adoption grants
Source: iStock

Adoption Grants Can Save Parents Thousands of Dollars


Sep. 23 2020, Updated 1:12 p.m. ET

Without adoption grants, the process of adopting a child can cost parents as much as $45,000, according to The New York Times. The newspaper profiled three adopting families and their adoption costs in February 2020.

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Jacqui Hunt of New York City said that she ended up paying $20,000 to adopt her daughter. She received a $13,000 grant from and a $15,000 discount from her adoption agency. “It was a tumultuous path that got me here, but I don’t regret a thing,” she said. “My daughter is the joy of my life.”

Financial assistance for adoption

Financial assistance for adoption usually comes in two forms — adoption loans and adoption grants. 

“Some lenders offer loans specifically for adoption expenses, and may even have interest-free financing in certain cases,” WalletHub explains. “But it’s also possible to get an all-purpose personal loan or home equity loan to pay for adoption. Other options for adoption funding include … adoption grants. Unlike adoption loans, grants do not require repayment.”

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Source: iStock

What are adoption loans?

WalletHub has a list of lenders that offer interest-free and low-interest adoption loans. Oxford Adoption is a nonprofit that offers nine-year adoption loans of up to $5,000 with a 0 percent interest rate for the first three years, a 2 percent rate for the next three years, and a 4 percent rate for the last three.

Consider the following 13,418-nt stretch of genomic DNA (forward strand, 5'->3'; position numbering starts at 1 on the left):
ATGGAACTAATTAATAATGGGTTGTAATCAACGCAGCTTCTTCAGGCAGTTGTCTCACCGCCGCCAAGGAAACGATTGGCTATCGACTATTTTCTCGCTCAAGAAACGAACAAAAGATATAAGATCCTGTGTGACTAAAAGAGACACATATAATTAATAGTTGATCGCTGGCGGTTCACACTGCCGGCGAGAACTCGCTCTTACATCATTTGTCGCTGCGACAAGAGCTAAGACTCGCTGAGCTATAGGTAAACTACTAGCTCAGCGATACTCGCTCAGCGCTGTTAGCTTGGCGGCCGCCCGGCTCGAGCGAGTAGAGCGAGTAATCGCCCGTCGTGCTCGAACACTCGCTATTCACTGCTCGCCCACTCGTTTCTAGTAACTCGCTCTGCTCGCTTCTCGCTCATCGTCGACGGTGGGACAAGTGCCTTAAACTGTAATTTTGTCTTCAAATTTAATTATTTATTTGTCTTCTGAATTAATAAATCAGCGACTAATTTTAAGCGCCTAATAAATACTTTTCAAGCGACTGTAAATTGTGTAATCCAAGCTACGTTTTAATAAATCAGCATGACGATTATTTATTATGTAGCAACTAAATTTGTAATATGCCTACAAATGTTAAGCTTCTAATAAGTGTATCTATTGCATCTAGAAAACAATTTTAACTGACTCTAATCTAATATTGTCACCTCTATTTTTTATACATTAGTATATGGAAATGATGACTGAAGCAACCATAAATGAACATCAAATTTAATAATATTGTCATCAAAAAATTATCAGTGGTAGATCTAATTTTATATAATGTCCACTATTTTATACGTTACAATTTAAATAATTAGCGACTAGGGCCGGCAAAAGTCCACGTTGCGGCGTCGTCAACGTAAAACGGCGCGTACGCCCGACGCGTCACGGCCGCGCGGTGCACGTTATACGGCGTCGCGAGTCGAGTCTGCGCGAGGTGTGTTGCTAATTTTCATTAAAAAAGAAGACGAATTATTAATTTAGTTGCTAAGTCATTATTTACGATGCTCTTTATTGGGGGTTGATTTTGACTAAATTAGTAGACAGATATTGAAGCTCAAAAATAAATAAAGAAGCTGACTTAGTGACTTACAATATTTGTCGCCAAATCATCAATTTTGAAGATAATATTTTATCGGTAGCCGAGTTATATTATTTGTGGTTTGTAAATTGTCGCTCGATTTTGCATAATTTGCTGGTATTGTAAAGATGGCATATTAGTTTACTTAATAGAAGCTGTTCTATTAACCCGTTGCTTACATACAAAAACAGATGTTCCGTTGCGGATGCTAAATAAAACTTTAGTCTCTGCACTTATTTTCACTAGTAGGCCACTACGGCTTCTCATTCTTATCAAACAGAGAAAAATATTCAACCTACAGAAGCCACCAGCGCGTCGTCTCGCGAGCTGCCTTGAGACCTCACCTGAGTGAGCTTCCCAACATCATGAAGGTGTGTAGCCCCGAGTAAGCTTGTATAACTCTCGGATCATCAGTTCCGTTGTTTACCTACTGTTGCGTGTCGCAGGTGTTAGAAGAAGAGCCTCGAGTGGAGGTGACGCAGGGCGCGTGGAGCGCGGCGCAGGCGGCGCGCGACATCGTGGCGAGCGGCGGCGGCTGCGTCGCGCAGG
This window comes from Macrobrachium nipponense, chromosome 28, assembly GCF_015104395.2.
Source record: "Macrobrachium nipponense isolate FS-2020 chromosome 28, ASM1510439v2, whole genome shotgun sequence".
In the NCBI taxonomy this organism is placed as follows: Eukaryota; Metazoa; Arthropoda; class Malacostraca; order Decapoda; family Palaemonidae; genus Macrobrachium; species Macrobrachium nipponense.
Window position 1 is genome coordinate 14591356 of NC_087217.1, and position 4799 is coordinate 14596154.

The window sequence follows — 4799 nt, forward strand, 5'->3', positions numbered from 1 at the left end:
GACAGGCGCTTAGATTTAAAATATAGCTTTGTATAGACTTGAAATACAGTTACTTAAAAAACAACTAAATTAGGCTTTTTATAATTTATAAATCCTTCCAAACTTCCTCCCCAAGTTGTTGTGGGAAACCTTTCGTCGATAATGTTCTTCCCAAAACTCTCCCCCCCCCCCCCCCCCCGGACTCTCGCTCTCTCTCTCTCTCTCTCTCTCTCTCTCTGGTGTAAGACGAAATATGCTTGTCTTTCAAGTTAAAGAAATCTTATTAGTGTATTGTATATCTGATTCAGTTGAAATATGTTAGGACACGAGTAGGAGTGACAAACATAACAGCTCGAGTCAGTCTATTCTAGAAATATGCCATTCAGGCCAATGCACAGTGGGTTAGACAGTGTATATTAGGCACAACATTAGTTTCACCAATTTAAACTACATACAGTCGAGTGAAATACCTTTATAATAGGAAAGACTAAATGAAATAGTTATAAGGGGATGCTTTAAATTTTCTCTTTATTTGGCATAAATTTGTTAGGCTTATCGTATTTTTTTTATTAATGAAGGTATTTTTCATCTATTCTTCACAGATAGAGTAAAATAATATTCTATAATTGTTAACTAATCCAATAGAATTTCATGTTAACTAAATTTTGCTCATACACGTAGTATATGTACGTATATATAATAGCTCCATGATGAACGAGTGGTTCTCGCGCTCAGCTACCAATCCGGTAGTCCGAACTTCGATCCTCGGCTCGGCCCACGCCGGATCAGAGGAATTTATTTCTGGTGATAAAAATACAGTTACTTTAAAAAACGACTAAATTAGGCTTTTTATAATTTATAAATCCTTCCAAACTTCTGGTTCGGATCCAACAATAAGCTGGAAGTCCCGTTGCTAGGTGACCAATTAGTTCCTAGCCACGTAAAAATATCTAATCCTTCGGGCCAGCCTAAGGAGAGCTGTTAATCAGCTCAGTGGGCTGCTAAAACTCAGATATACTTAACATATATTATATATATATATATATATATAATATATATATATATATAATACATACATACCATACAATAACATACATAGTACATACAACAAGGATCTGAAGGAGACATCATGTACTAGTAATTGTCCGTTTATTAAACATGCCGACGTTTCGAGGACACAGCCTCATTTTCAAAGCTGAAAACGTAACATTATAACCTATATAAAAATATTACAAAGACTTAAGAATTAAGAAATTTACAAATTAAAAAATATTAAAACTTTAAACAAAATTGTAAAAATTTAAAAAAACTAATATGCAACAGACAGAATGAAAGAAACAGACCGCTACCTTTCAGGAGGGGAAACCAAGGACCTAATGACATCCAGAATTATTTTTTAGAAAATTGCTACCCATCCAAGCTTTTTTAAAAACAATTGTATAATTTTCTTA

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There are also some religiously affiliated lenders. ABBA Fund offers interest-free loans to Christian couples adopting children, while the Hebrew Free Loan Association does the same for Jewish families in Northern California.

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For low-interest adoption loans, A Child Waits offers adoption loans with a fixed 3 percent interest rate. LightStream boasts APRs as low as 5.95 percent, while the National Adoption Foundation offers loans with APRs as low as 7.99 percent. Currently, the foundation isn't processing loan applications due to the coronavirus pandemic.

WalletHub offered a word of caution. The website said, “It’s important to remember that adoption expenses are only the very beginning when it comes to parenting costs. You might want to delay adopting until you can pay for some or all of the adoption costs in cash. Or, you could pursue funding the adoption through another method that doesn’t involve borrowing money, such as crowdfunding or getting a grant.”

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What are adoption grants?

For prospective parents looking for grants to help them adopt a child, the U.S. Department of Health & Human Services’ Child Welfare Information Gateway has a list of adoption grant providers.

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AdoptTogether is “a non-profit, crowdfunding platform that bridges the gap between families who want to adopt and the children who need loving homes.” Gift of Adoption Fund says that it has awarded more than $10.1 million in adoption assistance grants and “reached over 3,516 children with the gift of family.”

The National Adoption Foundation has a grant program “open to all legal adoptions including public or private agency adoptions, international, special needs or adoptions facilitated by an attorney.” A Child Waits offers grant programs for international and domestic adoptions.


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